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College students want more information about native wildflowers

Date:
September 21, 2010
Source:
American Society for Horticultural Science
Summary:
A new trend shows native wildflowers are becoming more popular with consumers and even college students. Researchers surveyed students in plant-related disciplines to learn about their awareness, perceptions, and interest in native wildflowers. While the survey results showed that students had a generally low awareness of native wildflowers, they expressed high levels of interest in learning more about the identification or cultivation of these species, seeing wildflowers, and using wildflowers in different settings.

Gaillardia pulchella (Asteraceae), commonly known as Firewheel, Blanketflower or Indian Blanket, is a tough Florida native that grows on coastal dunes and sandhills, but is equally adapted to roadside and landscape use.
Credit: Photo by Hector E. Perez

A new trend shows native wildflowers are becoming more popular with consumers. The wildflower seed industry has experienced gains in popularity over the past 30 to 40 years and is considered to be a maturing, highly competitive market. In Florida, for example, a 2005 survey estimated sales of native plants in the state totaled almost $316 million.

College students do not fit the traditional demographic profile of gardening and landscaping consumers, but today's horticulture students are tomorrow's decisionmakers -- those who will determine how and if native wildflowers will be used in educational programs, gardening, landscaping, and revegetation projects. A research team from the University of Florida designed a web-based survey that investigated the awareness, perceptions, and interest in native wildflowers among Florida college students enrolled in plant-related disciplines, and discovered some corresponding recommendations for educators.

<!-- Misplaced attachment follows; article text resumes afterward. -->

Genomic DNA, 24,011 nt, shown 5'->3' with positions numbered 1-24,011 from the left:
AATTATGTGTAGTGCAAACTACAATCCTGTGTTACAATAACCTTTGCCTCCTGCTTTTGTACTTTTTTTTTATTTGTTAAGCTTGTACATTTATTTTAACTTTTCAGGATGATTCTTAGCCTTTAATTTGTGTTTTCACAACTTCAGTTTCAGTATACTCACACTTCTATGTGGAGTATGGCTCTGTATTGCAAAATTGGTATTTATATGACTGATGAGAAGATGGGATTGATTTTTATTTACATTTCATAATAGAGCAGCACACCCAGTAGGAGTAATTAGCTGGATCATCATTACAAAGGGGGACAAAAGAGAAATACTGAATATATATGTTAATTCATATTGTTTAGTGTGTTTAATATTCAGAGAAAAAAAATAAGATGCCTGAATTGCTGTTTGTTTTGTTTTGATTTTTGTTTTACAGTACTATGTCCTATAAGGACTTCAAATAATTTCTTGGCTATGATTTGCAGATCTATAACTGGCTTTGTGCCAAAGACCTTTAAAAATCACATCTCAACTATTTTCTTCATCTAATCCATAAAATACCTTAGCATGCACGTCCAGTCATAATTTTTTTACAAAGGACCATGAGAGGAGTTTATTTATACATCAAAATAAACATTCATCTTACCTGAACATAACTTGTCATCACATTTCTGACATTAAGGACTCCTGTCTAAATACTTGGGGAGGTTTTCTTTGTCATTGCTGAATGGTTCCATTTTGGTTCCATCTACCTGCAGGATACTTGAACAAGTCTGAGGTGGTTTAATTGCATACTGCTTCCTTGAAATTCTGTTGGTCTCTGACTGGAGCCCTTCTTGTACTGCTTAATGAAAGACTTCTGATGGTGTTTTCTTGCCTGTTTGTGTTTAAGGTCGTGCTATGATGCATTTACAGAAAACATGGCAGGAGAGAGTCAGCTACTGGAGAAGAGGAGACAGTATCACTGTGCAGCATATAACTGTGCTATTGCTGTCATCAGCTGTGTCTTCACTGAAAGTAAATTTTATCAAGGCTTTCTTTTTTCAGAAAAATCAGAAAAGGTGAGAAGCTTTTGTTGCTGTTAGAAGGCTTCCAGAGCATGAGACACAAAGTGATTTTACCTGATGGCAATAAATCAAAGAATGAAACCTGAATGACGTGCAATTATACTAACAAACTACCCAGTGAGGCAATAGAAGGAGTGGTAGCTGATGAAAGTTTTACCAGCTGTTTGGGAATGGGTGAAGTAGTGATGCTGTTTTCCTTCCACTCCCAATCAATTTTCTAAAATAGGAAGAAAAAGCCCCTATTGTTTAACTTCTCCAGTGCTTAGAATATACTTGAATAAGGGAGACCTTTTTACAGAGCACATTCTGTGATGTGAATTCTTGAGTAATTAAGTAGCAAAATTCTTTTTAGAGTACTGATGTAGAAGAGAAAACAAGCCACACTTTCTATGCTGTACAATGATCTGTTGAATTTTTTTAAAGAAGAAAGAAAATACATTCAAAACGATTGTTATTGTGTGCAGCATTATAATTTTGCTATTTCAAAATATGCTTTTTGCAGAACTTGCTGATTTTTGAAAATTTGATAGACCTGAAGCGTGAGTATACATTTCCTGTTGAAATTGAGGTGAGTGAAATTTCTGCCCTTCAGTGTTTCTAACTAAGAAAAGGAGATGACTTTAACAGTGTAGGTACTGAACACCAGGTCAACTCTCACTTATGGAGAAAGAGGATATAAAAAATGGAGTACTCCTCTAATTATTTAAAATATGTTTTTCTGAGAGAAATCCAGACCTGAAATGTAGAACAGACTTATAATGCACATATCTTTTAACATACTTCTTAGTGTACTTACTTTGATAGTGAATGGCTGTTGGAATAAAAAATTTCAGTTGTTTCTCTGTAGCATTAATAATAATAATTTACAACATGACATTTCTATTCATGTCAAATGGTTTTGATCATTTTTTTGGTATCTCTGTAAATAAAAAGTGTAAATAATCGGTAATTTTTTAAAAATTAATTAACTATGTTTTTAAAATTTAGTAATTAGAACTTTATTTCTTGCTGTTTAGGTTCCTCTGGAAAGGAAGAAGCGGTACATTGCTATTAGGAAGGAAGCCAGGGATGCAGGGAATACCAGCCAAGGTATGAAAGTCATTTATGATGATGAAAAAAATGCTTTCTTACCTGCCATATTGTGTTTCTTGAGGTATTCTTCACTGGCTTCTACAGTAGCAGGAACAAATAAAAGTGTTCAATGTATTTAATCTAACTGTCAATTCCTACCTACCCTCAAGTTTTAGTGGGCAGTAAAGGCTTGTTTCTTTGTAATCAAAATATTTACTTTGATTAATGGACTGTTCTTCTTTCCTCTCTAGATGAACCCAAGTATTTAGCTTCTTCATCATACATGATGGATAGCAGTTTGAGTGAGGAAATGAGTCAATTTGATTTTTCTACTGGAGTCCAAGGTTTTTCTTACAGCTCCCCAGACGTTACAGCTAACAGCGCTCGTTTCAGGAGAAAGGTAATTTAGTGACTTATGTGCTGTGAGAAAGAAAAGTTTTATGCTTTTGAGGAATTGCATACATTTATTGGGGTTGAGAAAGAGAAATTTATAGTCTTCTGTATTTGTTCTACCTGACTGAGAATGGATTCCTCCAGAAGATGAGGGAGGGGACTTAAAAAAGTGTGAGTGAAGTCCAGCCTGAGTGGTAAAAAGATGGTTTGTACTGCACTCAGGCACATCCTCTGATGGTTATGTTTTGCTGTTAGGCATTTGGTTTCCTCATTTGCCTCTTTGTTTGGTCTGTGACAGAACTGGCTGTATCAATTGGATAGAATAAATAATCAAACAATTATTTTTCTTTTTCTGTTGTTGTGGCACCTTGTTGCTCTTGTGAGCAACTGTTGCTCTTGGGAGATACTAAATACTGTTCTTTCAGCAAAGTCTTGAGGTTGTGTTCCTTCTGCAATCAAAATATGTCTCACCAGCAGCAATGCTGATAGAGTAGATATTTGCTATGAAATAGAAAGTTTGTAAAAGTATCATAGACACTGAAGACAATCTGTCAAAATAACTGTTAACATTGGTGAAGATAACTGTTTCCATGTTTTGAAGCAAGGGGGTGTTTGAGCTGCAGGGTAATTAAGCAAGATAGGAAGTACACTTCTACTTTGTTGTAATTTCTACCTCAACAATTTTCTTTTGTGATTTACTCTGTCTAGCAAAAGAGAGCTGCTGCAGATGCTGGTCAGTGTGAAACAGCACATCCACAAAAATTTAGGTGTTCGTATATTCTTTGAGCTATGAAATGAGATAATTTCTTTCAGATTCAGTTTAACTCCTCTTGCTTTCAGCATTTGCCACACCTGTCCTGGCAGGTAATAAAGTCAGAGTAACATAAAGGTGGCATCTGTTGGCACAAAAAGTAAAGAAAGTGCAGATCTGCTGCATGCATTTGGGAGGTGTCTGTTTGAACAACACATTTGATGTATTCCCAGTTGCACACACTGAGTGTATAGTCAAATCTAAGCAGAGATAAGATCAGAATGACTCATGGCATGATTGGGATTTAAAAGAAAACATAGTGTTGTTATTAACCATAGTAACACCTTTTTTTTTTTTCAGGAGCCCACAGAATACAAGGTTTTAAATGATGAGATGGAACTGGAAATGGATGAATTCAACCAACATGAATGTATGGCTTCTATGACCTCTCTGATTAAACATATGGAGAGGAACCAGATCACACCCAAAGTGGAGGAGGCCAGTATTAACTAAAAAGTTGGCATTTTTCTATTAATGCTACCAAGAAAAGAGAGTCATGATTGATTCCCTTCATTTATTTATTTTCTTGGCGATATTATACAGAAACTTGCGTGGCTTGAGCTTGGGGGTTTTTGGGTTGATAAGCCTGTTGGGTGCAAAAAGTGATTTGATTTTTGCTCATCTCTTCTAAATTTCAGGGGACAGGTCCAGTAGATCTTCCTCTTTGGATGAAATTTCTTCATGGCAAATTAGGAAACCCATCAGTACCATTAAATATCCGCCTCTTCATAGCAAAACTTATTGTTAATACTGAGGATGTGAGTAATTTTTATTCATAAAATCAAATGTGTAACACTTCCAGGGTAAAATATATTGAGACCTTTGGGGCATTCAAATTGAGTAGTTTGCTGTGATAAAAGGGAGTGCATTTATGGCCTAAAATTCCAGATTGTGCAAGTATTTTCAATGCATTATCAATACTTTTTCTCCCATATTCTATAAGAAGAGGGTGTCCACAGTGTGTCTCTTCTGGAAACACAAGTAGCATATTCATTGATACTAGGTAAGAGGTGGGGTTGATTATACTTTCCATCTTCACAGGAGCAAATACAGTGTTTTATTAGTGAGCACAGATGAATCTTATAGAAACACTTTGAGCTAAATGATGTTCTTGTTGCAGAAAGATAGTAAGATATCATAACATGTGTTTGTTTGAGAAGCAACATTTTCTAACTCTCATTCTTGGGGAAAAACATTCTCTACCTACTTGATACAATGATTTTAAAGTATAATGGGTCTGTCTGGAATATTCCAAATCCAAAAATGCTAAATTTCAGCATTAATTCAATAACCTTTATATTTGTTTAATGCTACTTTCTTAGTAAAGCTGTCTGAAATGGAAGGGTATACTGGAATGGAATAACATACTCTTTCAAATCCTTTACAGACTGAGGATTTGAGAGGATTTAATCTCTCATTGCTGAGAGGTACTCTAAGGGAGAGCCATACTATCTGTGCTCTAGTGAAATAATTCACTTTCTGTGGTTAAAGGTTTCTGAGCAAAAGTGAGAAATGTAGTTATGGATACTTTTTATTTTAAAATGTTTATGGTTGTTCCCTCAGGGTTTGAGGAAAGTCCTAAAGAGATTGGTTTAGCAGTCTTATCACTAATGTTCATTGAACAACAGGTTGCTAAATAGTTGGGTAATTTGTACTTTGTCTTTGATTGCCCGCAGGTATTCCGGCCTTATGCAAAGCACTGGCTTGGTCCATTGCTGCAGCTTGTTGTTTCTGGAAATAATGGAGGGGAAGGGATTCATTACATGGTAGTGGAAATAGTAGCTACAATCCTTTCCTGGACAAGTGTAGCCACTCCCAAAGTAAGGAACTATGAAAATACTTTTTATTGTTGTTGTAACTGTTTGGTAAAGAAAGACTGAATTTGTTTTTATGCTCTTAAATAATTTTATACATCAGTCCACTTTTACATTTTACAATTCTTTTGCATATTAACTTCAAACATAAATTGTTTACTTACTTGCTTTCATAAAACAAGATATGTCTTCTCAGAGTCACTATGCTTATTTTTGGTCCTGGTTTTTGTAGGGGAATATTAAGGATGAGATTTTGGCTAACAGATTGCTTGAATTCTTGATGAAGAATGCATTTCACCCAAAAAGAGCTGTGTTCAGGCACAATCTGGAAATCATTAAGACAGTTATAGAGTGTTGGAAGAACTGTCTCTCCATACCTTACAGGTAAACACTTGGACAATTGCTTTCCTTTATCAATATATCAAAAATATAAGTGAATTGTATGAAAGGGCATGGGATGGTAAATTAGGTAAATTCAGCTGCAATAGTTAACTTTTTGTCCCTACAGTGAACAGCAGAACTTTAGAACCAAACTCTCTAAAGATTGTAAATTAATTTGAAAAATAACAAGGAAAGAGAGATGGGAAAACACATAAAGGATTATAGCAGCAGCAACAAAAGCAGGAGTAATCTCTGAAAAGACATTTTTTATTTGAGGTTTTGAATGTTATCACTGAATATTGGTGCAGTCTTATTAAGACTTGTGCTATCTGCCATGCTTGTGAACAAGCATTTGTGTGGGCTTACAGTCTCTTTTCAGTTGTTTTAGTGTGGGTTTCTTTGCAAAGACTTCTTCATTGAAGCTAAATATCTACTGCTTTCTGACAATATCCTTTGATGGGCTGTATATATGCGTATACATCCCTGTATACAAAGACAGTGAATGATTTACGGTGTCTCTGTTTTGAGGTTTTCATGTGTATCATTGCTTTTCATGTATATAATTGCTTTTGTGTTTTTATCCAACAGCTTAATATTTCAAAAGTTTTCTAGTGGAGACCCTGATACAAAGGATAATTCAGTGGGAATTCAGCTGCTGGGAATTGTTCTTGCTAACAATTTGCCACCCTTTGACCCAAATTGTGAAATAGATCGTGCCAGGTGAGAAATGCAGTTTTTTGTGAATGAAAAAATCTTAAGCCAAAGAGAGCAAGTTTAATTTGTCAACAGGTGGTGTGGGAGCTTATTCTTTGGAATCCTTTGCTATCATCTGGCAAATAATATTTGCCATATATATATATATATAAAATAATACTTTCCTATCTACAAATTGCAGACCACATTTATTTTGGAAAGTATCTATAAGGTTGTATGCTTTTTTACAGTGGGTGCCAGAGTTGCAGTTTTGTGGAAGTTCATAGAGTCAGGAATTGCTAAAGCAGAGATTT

The study, published in HortTechnology, asked Florida college students to rate their level of awareness of Florida native wildflowers (FNW), defined as a herbaceous annual or perennial species that was growing in Florida before the arrival of Columbus to the new world. Respondents were also asked to estimate the number of wildflowers they could identify by name and sight, what season(s) they expected FNWs to be in bloom, and in what areas or ecosystems FNWs were found.

While the survey results showed that students had a generally low awareness of native wildflowers, they expressed high levels of interest in learning more about the identification or cultivation of these species, seeing wildflowers (particularly on college campuses), and using wildflowers in different settings. Students also noted a preference for purchasing native wildflower seeds or finished plants from local retailers. "The retail environment seemed to be remarkably important; students indicated that they would prefer to purchase seeds or plants from local retailers rather than through the Internet by an overwhelming majority," wrote the research team.

"We used student responses from this study to discuss education and marketing opportunities toward native wildflowers," noted Hector Eduardo Perιz, corresponding author of the study. "Despite their lack of knowledge, students reported wanting to see, use, purchase, or learn more about these species. Therefore, an opportunity exists for educators and the industry to couple this enthusiasm for wildflowers with multiple experiences in wildflower education and exposure."

The researchers added that possible educational opportunities could include using wildflowers in plant identification, biology, ecology, and propagation courses. Field activities involving hands-on cultivation and management of FNWs in the landscape or restoration settings were also recommended. "Educators could consider using wildflowers as part of elective courses, such as in floral arranging or in large-scale introductory courses intended to interest students in particular. Such efforts can influence future decisionmakers and are likely to benefit the native wildflower market," the study concluded.


Story Source:

The above story is based on materials provided by American Society for Horticultural Science. Note: Materials may be edited for content and length.


Journal Reference:

  1. Perez, Hector Eduardo, Adams, Carrie Reinhardt, Kane, Michael E., Norcini, Jeffrey G., Acomb, Glenn, Larsen, Claudia. Awareness of and Interest in Native Wildflowers among College Students in Plant-related Disciplines: A Case Study from Florida. HortTechnology, 2010 20: 368-376 [link]

Cite This Page:

American Society for Horticultural Science. "College students want more information about native wildflowers." ScienceDaily. ScienceDaily, 21 September 2010. <www.sciencedaily.com/releases/2010/09/100921110958.htm>.
American Society for Horticultural Science. (2010, September 21). College students want more information about native wildflowers. ScienceDaily. Retrieved October 20, 2014 from www.sciencedaily.com/releases/2010/09/100921110958.htm
American Society for Horticultural Science. "College students want more information about native wildflowers." ScienceDaily. www.sciencedaily.com/releases/2010/09/100921110958.htm (accessed October 20, 2014).

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